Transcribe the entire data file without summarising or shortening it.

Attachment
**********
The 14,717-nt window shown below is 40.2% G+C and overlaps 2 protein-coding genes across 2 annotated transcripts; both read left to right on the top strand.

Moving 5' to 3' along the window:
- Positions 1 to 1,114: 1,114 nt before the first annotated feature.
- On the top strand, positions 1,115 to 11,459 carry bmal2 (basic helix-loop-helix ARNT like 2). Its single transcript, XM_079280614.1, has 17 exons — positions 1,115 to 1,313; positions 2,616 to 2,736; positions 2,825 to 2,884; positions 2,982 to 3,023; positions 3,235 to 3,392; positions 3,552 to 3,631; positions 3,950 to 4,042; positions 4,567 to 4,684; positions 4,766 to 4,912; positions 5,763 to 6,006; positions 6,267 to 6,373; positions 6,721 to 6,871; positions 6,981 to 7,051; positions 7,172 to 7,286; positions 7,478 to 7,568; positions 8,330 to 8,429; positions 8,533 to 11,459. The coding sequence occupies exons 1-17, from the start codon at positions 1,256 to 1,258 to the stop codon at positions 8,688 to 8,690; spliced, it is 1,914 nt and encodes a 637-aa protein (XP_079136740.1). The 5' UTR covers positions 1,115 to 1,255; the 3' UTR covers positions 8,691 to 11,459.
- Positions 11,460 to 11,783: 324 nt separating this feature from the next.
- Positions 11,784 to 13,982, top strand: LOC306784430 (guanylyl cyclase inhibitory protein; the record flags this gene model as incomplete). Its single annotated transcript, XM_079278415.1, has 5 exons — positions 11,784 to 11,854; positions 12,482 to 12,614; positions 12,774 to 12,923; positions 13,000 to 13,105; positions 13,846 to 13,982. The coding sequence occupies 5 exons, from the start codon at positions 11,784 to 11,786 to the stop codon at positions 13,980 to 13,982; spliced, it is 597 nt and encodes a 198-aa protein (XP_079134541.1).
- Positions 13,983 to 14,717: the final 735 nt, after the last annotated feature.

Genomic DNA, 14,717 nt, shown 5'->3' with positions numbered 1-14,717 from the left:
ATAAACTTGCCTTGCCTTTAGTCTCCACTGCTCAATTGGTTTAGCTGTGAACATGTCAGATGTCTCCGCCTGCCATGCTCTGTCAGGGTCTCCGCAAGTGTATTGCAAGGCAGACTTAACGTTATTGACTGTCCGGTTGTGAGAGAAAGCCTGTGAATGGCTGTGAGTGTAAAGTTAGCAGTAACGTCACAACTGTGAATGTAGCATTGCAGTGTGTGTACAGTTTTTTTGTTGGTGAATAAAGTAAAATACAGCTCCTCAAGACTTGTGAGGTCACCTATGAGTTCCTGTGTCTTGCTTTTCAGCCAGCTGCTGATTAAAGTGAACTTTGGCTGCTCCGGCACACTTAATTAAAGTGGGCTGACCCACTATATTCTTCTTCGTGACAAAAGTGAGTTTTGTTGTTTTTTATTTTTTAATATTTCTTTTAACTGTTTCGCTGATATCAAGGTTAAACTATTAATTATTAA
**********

The 14,717-nt window shown below is 40.2% G+C and overlaps 2 protein-coding genes across 2 annotated transcripts; both read left to right on the top strand.

Moving 5' to 3' along the window:
- Positions 1 to 1,114: 1,114 nt before the first annotated feature.
- On the top strand, positions 1,115 to 11,459 carry bmal2 (basic helix-loop-helix ARNT like 2). Its single transcript, XM_079280614.1, has 17 exons — positions 1,115 to 1,313; positions 2,616 to 2,736; positions 2,825 to 2,884; positions 2,982 to 3,023; positions 3,235 to 3,392; positions 3,552 to 3,631; positions 3,950 to 4,042; positions 4,567 to 4,684; positions 4,766 to 4,912; positions 5,763 to 6,006; positions 6,267 to 6,373; positions 6,721 to 6,871; positions 6,981 to 7,051; positions 7,172 to 7,286; positions 7,478 to 7,568; positions 8,330 to 8,429; positions 8,533 to 11,459. The coding sequence occupies exons 1-17, from the start codon at positions 1,256 to 1,258 to the stop codon at positions 8,688 to 8,690; spliced, it is 1,914 nt and encodes a 637-aa protein (XP_079136740.1). The 5' UTR covers positions 1,115 to 1,255; the 3' UTR covers positions 8,691 to 11,459.
- Positions 11,460 to 11,783: 324 nt separating this feature from the next.
- Positions 11,784 to 13,982, top strand: LOC306784430 (guanylyl cyclase inhibitory protein; the record flags this gene model as incomplete). Its single annotated transcript, XM_079278415.1, has 5 exons — positions 11,784 to 11,854; positions 12,482 to 12,614; positions 12,774 to 12,923; positions 13,000 to 13,105; positions 13,846 to 13,982. The coding sequence occupies 5 exons, from the start codon at positions 11,784 to 11,786 to the stop codon at positions 13,980 to 13,982; spliced, it is 597 nt and encodes a 198-aa protein (XP_079134541.1).
- Positions 13,983 to 14,717: the final 735 nt, after the last annotated feature.

Genomic DNA, 14,717 nt, shown 5'->3' with positions numbered 1-14,717 from the left:
ATAAACTTGCCTTGCCTTTAGTCTCCACTGCTCAATTGGTTTAGCTGTGAACATGTCAGATGTCTCCGCCTGCCATGCTCTGTCAGGGTCTCCGCAAGTGTATTGCAAGGCAGACTTAACGTTATTGACTGTCCGGTTGTGAGAGAAAGCCTGTGAATGGCTGTGAGTGTAAAGTTAGCAGTAACGTCACAACTGTGAATGTAGCATTGCAGTGTGTGTACAGTTTTTTTGTTGGTGAATAAAGTAAAATACAGCTCCTCAAGACTTGTGAGGTCACCTATGAGTTCCTGTGTCTTGCTTTTCAGCCAGCTGCTGATTAAAGTGAACTTTGGCTGCTCCGGCACACTTAATTAAAGTGGGCTGACCCACTATATTCTTCTTCGTGACAAAAGTGAGTTTTGTTGTTTTTTATTTTTTAATATTTCTTTTAACTGTTTCGCTGATATCAAGGTTAAACTATTAATTATTAA